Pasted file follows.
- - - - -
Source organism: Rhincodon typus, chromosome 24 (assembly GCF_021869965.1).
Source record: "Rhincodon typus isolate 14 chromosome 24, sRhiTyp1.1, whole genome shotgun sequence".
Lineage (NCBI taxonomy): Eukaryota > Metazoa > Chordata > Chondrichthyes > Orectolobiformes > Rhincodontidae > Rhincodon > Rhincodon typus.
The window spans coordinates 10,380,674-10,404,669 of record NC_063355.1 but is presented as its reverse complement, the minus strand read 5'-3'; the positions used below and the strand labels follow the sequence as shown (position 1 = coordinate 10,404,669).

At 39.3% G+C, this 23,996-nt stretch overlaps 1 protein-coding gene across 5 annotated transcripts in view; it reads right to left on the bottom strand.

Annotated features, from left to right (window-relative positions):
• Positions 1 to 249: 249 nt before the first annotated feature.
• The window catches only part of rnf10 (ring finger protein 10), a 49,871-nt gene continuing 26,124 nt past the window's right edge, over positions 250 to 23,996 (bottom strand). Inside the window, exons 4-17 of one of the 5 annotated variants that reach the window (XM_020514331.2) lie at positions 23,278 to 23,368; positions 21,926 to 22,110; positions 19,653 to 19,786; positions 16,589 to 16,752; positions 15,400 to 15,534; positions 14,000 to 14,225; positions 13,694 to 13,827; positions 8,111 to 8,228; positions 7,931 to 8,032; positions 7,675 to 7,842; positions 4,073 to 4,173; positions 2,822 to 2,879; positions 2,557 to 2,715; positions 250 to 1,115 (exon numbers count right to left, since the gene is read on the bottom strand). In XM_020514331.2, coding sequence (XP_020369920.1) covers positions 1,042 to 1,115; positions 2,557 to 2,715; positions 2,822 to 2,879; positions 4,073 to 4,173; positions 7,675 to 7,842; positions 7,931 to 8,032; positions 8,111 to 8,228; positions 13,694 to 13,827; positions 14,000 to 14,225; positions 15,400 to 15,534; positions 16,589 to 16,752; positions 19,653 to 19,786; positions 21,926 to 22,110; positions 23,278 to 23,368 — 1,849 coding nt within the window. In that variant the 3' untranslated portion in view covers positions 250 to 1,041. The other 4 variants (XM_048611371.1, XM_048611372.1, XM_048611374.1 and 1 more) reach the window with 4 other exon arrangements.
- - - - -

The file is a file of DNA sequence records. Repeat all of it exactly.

Source organism: Rhincodon typus, chromosome 24 (assembly GCF_021869965.1).
Source record: "Rhincodon typus isolate 14 chromosome 24, sRhiTyp1.1, whole genome shotgun sequence".
Lineage (NCBI taxonomy): Eukaryota > Metazoa > Chordata > Chondrichthyes > Orectolobiformes > Rhincodontidae > Rhincodon > Rhincodon typus.
The window spans coordinates 10,380,674-10,404,669 of record NC_063355.1 but is presented as its reverse complement, the minus strand read 5'-3'; the positions used below and the strand labels follow the sequence as shown (position 1 = coordinate 10,404,669).

At 39.3% G+C, this 23,996-nt stretch overlaps 1 protein-coding gene across 5 annotated transcripts in view; it reads right to left on the bottom strand.

Annotated features, from left to right (window-relative positions):
• Positions 1 to 249: 249 nt before the first annotated feature.
• The window catches only part of rnf10 (ring finger protein 10), a 49,871-nt gene continuing 26,124 nt past the window's right edge, over positions 250 to 23,996 (bottom strand). Inside the window, exons 4-17 of one of the 5 annotated variants that reach the window (XM_020514331.2) lie at positions 23,278 to 23,368; positions 21,926 to 22,110; positions 19,653 to 19,786; positions 16,589 to 16,752; positions 15,400 to 15,534; positions 14,000 to 14,225; positions 13,694 to 13,827; positions 8,111 to 8,228; positions 7,931 to 8,032; positions 7,675 to 7,842; positions 4,073 to 4,173; positions 2,822 to 2,879; positions 2,557 to 2,715; positions 250 to 1,115 (exon numbers count right to left, since the gene is read on the bottom strand). In XM_020514331.2, coding sequence (XP_020369920.1) covers positions 1,042 to 1,115; positions 2,557 to 2,715; positions 2,822 to 2,879; positions 4,073 to 4,173; positions 7,675 to 7,842; positions 7,931 to 8,032; positions 8,111 to 8,228; positions 13,694 to 13,827; positions 14,000 to 14,225; positions 15,400 to 15,534; positions 16,589 to 16,752; positions 19,653 to 19,786; positions 21,926 to 22,110; positions 23,278 to 23,368 — 1,849 coding nt within the window. In that variant the 3' untranslated portion in view covers positions 250 to 1,041. The other 4 variants (XM_048611371.1, XM_048611372.1, XM_048611374.1 and 1 more) reach the window with 4 other exon arrangements.